Peter "Bobricius" Misenko's I2C Keyboard Adds Physical Inputs to the Wio Terminal, M5Stack, and More

Featuring mounting points for four popular all-in-one development boards, this keyboard design offers an ortholinear QWERTY layout.

Gareth Halfacree
18 days agoHW101

Maker Peter "Bobricius" Misenko has unveiled another new circuit board design, this time a PCB sandwich designed to add a physical QWERTY keyboard to a Seeed Studio Wio Terminal — without taking up too much room in the process.

"I have plan to port Armachat to [other] ready made devices on market," Misenko explains, referring to his secure-communication project, "so I [have been] working on design[ing a] universal MCP23017-based I2C keyboard."

The design, Misenko explains, is specifically tailored for use with the Seeed Studio Wio Terminal, an all-in-one gadget with display and joystick powered by a Microchip ATSAMD51P19 system-on-chip with Arm Cortex-M4F microcontroller. The Wio Terminal sits on a carrier PCB which hosts physical switches in an ortholinear QWERTY layout, with an upper PCB layer serving to hide the switch bodies and provide markings for ease of use.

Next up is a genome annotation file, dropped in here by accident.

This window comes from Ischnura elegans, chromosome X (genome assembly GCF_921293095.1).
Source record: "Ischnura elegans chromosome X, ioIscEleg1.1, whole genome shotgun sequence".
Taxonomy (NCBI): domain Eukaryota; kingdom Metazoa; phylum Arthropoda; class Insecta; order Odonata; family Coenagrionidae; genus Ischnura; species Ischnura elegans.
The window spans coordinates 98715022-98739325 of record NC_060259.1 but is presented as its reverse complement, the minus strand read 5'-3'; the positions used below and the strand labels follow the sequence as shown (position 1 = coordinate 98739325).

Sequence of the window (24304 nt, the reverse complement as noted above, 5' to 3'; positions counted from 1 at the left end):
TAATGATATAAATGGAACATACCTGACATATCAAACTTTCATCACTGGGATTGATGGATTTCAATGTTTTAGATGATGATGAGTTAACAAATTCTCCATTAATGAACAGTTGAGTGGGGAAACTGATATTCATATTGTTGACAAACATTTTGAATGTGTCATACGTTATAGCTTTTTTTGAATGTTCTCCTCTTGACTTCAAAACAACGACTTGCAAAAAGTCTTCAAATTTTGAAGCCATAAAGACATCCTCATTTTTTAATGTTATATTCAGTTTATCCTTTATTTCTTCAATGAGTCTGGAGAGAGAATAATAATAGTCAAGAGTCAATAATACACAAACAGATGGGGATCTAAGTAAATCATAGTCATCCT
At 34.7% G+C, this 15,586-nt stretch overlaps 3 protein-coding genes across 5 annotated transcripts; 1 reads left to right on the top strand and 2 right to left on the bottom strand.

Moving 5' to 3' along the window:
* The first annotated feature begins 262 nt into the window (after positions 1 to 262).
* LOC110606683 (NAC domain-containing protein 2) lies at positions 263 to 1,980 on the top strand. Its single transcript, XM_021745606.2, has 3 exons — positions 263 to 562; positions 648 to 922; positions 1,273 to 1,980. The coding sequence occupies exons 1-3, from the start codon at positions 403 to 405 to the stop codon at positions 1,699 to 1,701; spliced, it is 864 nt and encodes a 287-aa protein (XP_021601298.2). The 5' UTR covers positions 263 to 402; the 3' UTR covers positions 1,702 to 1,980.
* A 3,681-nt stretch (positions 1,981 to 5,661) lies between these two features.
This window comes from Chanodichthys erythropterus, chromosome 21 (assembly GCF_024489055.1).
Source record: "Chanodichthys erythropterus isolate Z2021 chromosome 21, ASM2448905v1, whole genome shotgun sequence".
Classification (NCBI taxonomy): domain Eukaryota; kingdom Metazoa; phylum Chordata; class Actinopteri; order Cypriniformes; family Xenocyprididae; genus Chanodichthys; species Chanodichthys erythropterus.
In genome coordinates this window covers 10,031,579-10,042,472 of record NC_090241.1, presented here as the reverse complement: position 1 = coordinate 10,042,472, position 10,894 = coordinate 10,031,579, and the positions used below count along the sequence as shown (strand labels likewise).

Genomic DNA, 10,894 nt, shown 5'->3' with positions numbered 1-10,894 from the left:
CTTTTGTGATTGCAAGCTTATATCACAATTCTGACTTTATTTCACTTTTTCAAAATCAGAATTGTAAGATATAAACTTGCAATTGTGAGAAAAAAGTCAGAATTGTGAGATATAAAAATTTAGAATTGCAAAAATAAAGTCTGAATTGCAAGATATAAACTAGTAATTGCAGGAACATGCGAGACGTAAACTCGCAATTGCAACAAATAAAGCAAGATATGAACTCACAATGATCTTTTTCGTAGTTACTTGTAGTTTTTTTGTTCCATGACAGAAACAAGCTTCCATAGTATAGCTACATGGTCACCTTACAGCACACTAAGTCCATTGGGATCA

While it may be designed for the Wio Terminal, Misenko's new keyboard has broader compatibility. Powered by a Microchip MCP23017, the keyboard PCB includes a Grove connector — making it compatible with anything that can talk I2C. The main PCB even includes mounting points for the rival M5Stack all-in-one microcontroller and display gadget, Pimoroni's Badger 2040, and the TTGO T-Echo LoRa-compatible development board from LILYGO, which includes a sunlight-readable ePaper display, in addition to its Wio Terminal mounts.

The keyboard's physical switches are a return to form for Misenko, who has most recently been investigating the use of non-tactile capacitive inputs — initially in the PicoTouch and WiziTouch, both powered by a Raspberry Pi RP2040 microcontroller, and then in the revised Armachat & PICOmputer Touch. Where earlier switch-based devices like the Raspberry Pi PICOmputer were all-in-one systems with integrated displays, though, Misenko's new keyboard requires an external device compatible with I2C.

More information on the project is available on Misenko's Hackaday.io page.

Gareth Halfacree
Freelance journalist, technical author, hacker, tinkerer, erstwhile sysadmin. For hire: freelance@halfacree.co.uk.
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